1. Own it!  Acknowledging the reality in your workplace can create a powerful shift in your perspective.  Make a conscious effort to view the goings on in your workplace through a lens of acceptance that things aren’t perfect.  You may realize that there are others struggling in your workplace, too, and you may start to identify interactions and conversations that aren’t healthy.   Remember that everyone is affected by the culture, including you.  Is it possible that you have contributed to the culture through your own actions?  By owning your role in the workplace culture, you can recognize opportunities to contribute differently and change things a bit at a time.
  2. Skill up! Managing stress and coping in a negative environment requires skills and practice.  Seek out these skills so you can look after your own mental health.  Find out if your workplace offers online stress management training or other resources such as meditation through your extended health program or employee assistance program.  If you prefer to read, go online and check out the recommended resources through mental health websites like the Canadian Mental Health Association or the Canadian Centre for Occupational Safety. Learn more about managing stress in the COVID workshop.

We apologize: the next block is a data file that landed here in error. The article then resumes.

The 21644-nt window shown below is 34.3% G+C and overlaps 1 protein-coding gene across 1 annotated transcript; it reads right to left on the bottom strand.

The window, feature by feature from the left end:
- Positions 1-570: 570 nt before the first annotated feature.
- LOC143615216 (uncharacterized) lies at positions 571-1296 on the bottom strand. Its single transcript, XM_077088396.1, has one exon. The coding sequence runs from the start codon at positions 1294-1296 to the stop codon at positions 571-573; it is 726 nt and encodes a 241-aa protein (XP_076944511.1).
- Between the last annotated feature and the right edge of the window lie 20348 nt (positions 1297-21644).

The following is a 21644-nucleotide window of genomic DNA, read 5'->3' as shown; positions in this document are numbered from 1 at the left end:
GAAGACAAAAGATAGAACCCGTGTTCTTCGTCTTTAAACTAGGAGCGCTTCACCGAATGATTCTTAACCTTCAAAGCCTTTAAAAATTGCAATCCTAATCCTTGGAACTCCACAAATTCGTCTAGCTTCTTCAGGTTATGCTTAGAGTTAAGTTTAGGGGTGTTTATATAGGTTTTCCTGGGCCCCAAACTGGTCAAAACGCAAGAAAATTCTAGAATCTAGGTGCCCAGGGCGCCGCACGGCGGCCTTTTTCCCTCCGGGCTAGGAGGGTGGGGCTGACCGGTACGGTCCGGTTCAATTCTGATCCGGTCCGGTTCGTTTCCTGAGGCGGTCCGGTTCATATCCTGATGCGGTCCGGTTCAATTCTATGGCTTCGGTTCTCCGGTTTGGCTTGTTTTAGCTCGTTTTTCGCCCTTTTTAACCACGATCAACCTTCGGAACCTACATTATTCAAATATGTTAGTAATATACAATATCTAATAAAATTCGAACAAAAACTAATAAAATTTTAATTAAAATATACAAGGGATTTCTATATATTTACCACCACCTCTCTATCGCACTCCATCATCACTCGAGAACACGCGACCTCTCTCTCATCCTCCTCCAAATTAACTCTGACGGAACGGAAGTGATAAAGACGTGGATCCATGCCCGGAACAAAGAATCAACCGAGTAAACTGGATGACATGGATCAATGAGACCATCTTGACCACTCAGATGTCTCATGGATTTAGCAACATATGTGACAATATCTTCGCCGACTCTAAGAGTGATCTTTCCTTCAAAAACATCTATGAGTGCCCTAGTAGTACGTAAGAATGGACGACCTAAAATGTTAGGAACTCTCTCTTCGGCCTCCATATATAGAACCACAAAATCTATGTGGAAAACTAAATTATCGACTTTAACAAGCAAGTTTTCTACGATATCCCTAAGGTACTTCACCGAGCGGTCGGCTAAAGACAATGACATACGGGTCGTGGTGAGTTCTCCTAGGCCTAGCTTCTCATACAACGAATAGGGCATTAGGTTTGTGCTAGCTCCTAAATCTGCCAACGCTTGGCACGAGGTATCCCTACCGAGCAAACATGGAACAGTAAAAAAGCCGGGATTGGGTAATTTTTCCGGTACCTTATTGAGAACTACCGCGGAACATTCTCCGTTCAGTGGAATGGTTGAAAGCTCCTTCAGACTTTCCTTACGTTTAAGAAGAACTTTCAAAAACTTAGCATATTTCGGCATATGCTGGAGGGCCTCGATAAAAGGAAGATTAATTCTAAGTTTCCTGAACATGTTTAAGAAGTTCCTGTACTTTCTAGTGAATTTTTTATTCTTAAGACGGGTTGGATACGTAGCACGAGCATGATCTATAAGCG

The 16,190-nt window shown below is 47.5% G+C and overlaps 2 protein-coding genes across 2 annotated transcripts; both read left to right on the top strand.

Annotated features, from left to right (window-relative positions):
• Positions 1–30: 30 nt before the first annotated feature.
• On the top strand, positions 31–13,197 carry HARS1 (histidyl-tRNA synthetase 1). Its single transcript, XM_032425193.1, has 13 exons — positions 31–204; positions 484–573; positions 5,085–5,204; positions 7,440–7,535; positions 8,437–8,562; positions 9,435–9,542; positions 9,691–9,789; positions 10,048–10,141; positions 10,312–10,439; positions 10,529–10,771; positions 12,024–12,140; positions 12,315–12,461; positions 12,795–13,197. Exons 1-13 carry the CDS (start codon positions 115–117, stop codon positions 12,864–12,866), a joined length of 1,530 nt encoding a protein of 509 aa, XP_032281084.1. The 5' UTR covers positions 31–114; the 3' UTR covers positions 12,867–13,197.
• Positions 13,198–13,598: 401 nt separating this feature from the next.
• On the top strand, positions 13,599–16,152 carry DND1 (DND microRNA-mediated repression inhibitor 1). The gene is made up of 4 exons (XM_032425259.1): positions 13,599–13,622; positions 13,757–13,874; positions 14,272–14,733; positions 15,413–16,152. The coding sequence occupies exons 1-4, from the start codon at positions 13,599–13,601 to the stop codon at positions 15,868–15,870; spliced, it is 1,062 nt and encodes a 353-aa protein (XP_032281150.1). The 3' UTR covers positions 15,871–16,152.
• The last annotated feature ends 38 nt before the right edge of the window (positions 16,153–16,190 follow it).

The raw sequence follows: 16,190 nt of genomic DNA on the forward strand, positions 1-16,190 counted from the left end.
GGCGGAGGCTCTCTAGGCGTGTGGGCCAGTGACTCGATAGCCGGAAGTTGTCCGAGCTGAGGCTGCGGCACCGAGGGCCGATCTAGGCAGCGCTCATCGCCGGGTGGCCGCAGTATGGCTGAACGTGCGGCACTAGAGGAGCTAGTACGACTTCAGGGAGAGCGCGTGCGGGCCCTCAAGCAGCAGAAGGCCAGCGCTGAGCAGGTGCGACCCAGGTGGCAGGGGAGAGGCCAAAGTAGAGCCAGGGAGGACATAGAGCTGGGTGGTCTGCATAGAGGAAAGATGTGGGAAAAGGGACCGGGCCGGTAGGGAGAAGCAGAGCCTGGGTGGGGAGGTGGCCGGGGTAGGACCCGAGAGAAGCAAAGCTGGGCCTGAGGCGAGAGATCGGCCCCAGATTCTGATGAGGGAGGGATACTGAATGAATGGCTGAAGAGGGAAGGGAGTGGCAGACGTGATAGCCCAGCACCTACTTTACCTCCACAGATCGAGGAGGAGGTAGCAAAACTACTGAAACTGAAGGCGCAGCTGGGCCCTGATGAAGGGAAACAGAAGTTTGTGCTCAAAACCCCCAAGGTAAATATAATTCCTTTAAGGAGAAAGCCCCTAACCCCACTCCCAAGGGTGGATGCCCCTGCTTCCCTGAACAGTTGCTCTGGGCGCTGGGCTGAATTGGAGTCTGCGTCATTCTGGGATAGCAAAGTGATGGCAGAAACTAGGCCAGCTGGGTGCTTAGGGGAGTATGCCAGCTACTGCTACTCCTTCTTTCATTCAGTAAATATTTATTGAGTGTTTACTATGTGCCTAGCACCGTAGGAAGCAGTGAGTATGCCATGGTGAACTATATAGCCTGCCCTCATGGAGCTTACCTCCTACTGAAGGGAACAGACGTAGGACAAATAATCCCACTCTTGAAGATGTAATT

3. Charge up!  Support your own mental health through healthy eating, physical exercise, and enough sleep.  Physical health care is good medicine for your mental health.
  4. Build your own support network.  Social support is a key ingredient to staying healthy and managing stress.  Make a list of people in your life who provide good emotional support.  Ask for help; let them know that you may need some extra help to manage your work environment, and be specific about your needs.  That means asking for someone to listen if that’s what you need or to go with you for a brisk walk daily at lunch if that’s what is helpful for you.
  5. Give support!  If you are feeling stressed and uncomfortable in your work environment, there may be others who do as well.  Watch for opportunities to offer support to coworkers who may be struggling.  Ask them if they are okay, and offer to help in a way that makes a difference for them.  You can become part of a supportive workplace culture by modelling supportive behaviour.